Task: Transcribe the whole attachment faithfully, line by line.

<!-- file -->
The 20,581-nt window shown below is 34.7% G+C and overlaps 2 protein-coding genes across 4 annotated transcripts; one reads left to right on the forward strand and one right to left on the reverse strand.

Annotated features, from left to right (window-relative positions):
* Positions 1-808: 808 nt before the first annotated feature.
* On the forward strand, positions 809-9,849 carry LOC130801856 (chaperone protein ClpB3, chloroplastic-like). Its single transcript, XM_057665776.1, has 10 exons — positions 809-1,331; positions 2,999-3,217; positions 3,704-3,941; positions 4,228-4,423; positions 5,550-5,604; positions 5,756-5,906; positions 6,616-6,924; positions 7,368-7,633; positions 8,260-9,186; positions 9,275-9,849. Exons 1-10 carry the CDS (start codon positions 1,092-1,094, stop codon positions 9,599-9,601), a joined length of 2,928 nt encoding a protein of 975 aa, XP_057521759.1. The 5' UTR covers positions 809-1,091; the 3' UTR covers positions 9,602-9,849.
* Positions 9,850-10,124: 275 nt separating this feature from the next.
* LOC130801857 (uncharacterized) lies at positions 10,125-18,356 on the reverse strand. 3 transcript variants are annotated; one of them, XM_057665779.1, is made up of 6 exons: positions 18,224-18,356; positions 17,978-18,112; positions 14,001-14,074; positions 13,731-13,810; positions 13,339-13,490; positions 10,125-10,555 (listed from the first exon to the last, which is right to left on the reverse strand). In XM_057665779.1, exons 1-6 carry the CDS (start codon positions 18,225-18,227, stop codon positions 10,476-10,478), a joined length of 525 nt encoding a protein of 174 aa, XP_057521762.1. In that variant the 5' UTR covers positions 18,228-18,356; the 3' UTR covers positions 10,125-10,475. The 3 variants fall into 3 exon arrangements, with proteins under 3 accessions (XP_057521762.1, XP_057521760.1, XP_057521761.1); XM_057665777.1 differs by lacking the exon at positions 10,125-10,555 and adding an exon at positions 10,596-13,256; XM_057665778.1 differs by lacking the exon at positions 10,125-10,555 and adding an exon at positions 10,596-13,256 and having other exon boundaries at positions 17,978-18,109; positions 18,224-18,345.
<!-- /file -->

The 20,581-nt window shown below is 34.7% G+C and overlaps 2 protein-coding genes across 4 annotated transcripts; one reads left to right on the forward strand and one right to left on the reverse strand.

Annotated features, from left to right (window-relative positions):
* Positions 1-808: 808 nt before the first annotated feature.
* On the forward strand, positions 809-9,849 carry LOC130801856 (chaperone protein ClpB3, chloroplastic-like). Its single transcript, XM_057665776.1, has 10 exons — positions 809-1,331; positions 2,999-3,217; positions 3,704-3,941; positions 4,228-4,423; positions 5,550-5,604; positions 5,756-5,906; positions 6,616-6,924; positions 7,368-7,633; positions 8,260-9,186; positions 9,275-9,849. Exons 1-10 carry the CDS (start codon positions 1,092-1,094, stop codon positions 9,599-9,601), a joined length of 2,928 nt encoding a protein of 975 aa, XP_057521759.1. The 5' UTR covers positions 809-1,091; the 3' UTR covers positions 9,602-9,849.
* Positions 9,850-10,124: 275 nt separating this feature from the next.
* LOC130801857 (uncharacterized) lies at positions 10,125-18,356 on the reverse strand. 3 transcript variants are annotated; one of them, XM_057665779.1, is made up of 6 exons: positions 18,224-18,356; positions 17,978-18,112; positions 14,001-14,074; positions 13,731-13,810; positions 13,339-13,490; positions 10,125-10,555 (listed from the first exon to the last, which is right to left on the reverse strand). In XM_057665779.1, exons 1-6 carry the CDS (start codon positions 18,225-18,227, stop codon positions 10,476-10,478), a joined length of 525 nt encoding a protein of 174 aa, XP_057521762.1. In that variant the 5' UTR covers positions 18,228-18,356; the 3' UTR covers positions 10,125-10,475. The 3 variants fall into 3 exon arrangements, with proteins under 3 accessions (XP_057521762.1, XP_057521760.1, XP_057521761.1); XM_057665777.1 differs by lacking the exon at positions 10,125-10,555 and adding an exon at positions 10,596-13,256; XM_057665778.1 differs by lacking the exon at positions 10,125-10,555 and adding an exon at positions 10,596-13,256 and having other exon boundaries at positions 17,978-18,109; positions 18,224-18,345.